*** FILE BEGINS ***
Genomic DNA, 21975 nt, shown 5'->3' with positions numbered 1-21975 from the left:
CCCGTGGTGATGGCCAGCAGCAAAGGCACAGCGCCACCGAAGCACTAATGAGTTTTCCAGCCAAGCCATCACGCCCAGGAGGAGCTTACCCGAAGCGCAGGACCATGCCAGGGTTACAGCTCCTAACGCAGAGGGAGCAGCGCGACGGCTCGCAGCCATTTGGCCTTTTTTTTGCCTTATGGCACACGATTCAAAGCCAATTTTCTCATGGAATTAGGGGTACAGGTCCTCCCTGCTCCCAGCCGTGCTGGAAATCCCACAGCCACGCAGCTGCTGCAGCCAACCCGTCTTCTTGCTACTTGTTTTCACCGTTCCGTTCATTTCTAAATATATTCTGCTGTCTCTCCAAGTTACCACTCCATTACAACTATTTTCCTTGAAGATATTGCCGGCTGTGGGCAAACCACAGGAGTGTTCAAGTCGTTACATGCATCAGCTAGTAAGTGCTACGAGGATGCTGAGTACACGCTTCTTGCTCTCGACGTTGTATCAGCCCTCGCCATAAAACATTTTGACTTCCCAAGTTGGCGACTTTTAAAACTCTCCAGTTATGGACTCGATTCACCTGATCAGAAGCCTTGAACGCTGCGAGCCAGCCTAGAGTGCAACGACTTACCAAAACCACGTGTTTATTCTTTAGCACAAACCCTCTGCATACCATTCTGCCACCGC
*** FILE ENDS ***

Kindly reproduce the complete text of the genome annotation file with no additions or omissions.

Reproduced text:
Genomic DNA, 21975 nt, shown 5'->3' with positions numbered 1-21975 from the left:
CCCGTGGTGATGGCCAGCAGCAAAGGCACAGCGCCACCGAAGCACTAATGAGTTTTCCAGCCAAGCCATCACGCCCAGGAGGAGCTTACCCGAAGCGCAGGACCATGCCAGGGTTACAGCTCCTAACGCAGAGGGAGCAGCGCGACGGCTCGCAGCCATTTGGCCTTTTTTTTGCCTTATGGCACACGATTCAAAGCCAATTTTCTCATGGAATTAGGGGTACAGGTCCTCCCTGCTCCCAGCCGTGCTGGAAATCCCACAGCCACGCAGCTGCTGCAGCCAACCCGTCTTCTTGCTACTTGTTTTCACCGTTCCGTTCATTTCTAAATATATTCTGCTGTCTCTCCAAGTTACCACTCCATTACAACTATTTTCCTTGAAGATATTGCCGGCTGTGGGCAAACCACAGGAGTGTTCAAGTCGTTACATGCATCAGCTAGTAAGTGCTACGAGGATGCTGAGTACACGCTTCTTGCTCTCGACGTTGTATCAGCCCTCGCCATAAAACATTTTGACTTCCCAAGTTGGCGACTTTTAAAACTCTCCAGTTATGGACTCGATTCACCTGATCAGAAGCCTTGAACGCTGCGAGCCAGCCTAGAGTGCAACGACTTACCAAAACCACGTGTTTATTCTTTAGCACAAACCCTCTGCATACCATTCTGCCACCGC